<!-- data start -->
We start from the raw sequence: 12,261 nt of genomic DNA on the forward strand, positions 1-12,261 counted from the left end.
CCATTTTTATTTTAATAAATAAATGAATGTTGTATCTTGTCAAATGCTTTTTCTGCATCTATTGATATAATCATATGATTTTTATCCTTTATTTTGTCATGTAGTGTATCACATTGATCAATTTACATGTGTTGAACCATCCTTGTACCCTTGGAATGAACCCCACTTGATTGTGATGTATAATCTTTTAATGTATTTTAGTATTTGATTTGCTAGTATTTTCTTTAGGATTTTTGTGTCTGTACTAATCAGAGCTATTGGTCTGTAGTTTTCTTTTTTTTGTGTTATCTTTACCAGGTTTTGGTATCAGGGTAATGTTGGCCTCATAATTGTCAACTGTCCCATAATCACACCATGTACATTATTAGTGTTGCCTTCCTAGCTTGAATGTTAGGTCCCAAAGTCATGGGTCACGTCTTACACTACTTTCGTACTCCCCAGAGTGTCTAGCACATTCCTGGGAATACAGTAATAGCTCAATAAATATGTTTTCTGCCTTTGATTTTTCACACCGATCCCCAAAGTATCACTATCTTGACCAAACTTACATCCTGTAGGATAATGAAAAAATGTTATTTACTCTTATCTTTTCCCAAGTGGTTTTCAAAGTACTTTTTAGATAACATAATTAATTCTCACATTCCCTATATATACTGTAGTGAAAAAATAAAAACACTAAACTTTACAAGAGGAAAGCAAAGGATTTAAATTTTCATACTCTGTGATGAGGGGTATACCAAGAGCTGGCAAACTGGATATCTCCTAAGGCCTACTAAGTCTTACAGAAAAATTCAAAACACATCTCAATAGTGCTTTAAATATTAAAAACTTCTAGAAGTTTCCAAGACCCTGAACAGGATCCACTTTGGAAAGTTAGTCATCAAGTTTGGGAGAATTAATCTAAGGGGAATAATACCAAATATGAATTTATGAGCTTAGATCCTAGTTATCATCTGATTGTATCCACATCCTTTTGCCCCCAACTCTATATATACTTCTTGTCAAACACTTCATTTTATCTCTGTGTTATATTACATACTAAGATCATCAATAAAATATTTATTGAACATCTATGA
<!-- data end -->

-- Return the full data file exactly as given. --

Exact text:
We start from the raw sequence: 12,261 nt of genomic DNA on the forward strand, positions 1-12,261 counted from the left end.
CCATTTTTATTTTAATAAATAAATGAATGTTGTATCTTGTCAAATGCTTTTTCTGCATCTATTGATATAATCATATGATTTTTATCCTTTATTTTGTCATGTAGTGTATCACATTGATCAATTTACATGTGTTGAACCATCCTTGTACCCTTGGAATGAACCCCACTTGATTGTGATGTATAATCTTTTAATGTATTTTAGTATTTGATTTGCTAGTATTTTCTTTAGGATTTTTGTGTCTGTACTAATCAGAGCTATTGGTCTGTAGTTTTCTTTTTTTTGTGTTATCTTTACCAGGTTTTGGTATCAGGGTAATGTTGGCCTCATAATTGTCAACTGTCCCATAATCACACCATGTACATTATTAGTGTTGCCTTCCTAGCTTGAATGTTAGGTCCCAAAGTCATGGGTCACGTCTTACACTACTTTCGTACTCCCCAGAGTGTCTAGCACATTCCTGGGAATACAGTAATAGCTCAATAAATATGTTTTCTGCCTTTGATTTTTCACACCGATCCCCAAAGTATCACTATCTTGACCAAACTTACATCCTGTAGGATAATGAAAAAATGTTATTTACTCTTATCTTTTCCCAAGTGGTTTTCAAAGTACTTTTTAGATAACATAATTAATTCTCACATTCCCTATATATACTGTAGTGAAAAAATAAAAACACTAAACTTTACAAGAGGAAAGCAAAGGATTTAAATTTTCATACTCTGTGATGAGGGGTATACCAAGAGCTGGCAAACTGGATATCTCCTAAGGCCTACTAAGTCTTACAGAAAAATTCAAAACACATCTCAATAGTGCTTTAAATATTAAAAACTTCTAGAAGTTTCCAAGACCCTGAACAGGATCCACTTTGGAAAGTTAGTCATCAAGTTTGGGAGAATTAATCTAAGGGGAATAATACCAAATATGAATTTATGAGCTTAGATCCTAGTTATCATCTGATTGTATCCACATCCTTTTGCCCCCAACTCTATATATACTTCTTGTCAAACACTTCATTTTATCTCTGTGTTATATTACATACTAAGATCATCAATAAAATATTTATTGAACATCTATGA